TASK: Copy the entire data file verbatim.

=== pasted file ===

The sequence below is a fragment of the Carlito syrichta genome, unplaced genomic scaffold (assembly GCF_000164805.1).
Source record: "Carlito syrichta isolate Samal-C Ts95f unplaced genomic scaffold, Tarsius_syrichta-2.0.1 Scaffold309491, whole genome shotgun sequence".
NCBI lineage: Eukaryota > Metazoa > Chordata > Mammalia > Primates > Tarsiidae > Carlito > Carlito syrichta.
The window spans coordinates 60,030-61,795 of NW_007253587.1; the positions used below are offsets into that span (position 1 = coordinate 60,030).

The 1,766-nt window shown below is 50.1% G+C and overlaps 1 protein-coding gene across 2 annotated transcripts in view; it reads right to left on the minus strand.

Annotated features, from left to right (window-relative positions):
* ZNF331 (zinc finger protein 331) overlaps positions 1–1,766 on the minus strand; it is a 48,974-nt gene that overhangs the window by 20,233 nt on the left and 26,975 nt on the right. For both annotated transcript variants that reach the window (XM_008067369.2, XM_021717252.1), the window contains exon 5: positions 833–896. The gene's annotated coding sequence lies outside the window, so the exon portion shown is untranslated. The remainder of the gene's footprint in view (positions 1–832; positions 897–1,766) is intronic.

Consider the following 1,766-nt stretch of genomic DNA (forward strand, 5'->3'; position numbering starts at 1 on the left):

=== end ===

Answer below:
The sequence below is a fragment of the Carlito syrichta genome, unplaced genomic scaffold (assembly GCF_000164805.1).
Source record: "Carlito syrichta isolate Samal-C Ts95f unplaced genomic scaffold, Tarsius_syrichta-2.0.1 Scaffold309491, whole genome shotgun sequence".
NCBI lineage: Eukaryota > Metazoa > Chordata > Mammalia > Primates > Tarsiidae > Carlito > Carlito syrichta.
The window spans coordinates 60,030-61,795 of NW_007253587.1; the positions used below are offsets into that span (position 1 = coordinate 60,030).

The 1,766-nt window shown below is 50.1% G+C and overlaps 1 protein-coding gene across 2 annotated transcripts in view; it reads right to left on the minus strand.

Annotated features, from left to right (window-relative positions):
* ZNF331 (zinc finger protein 331) overlaps positions 1–1,766 on the minus strand; it is a 48,974-nt gene that overhangs the window by 20,233 nt on the left and 26,975 nt on the right. For both annotated transcript variants that reach the window (XM_008067369.2, XM_021717252.1), the window contains exon 5: positions 833–896. The gene's annotated coding sequence lies outside the window, so the exon portion shown is untranslated. The remainder of the gene's footprint in view (positions 1–832; positions 897–1,766) is intronic.

Consider the following 1,766-nt stretch of genomic DNA (forward strand, 5'->3'; position numbering starts at 1 on the left):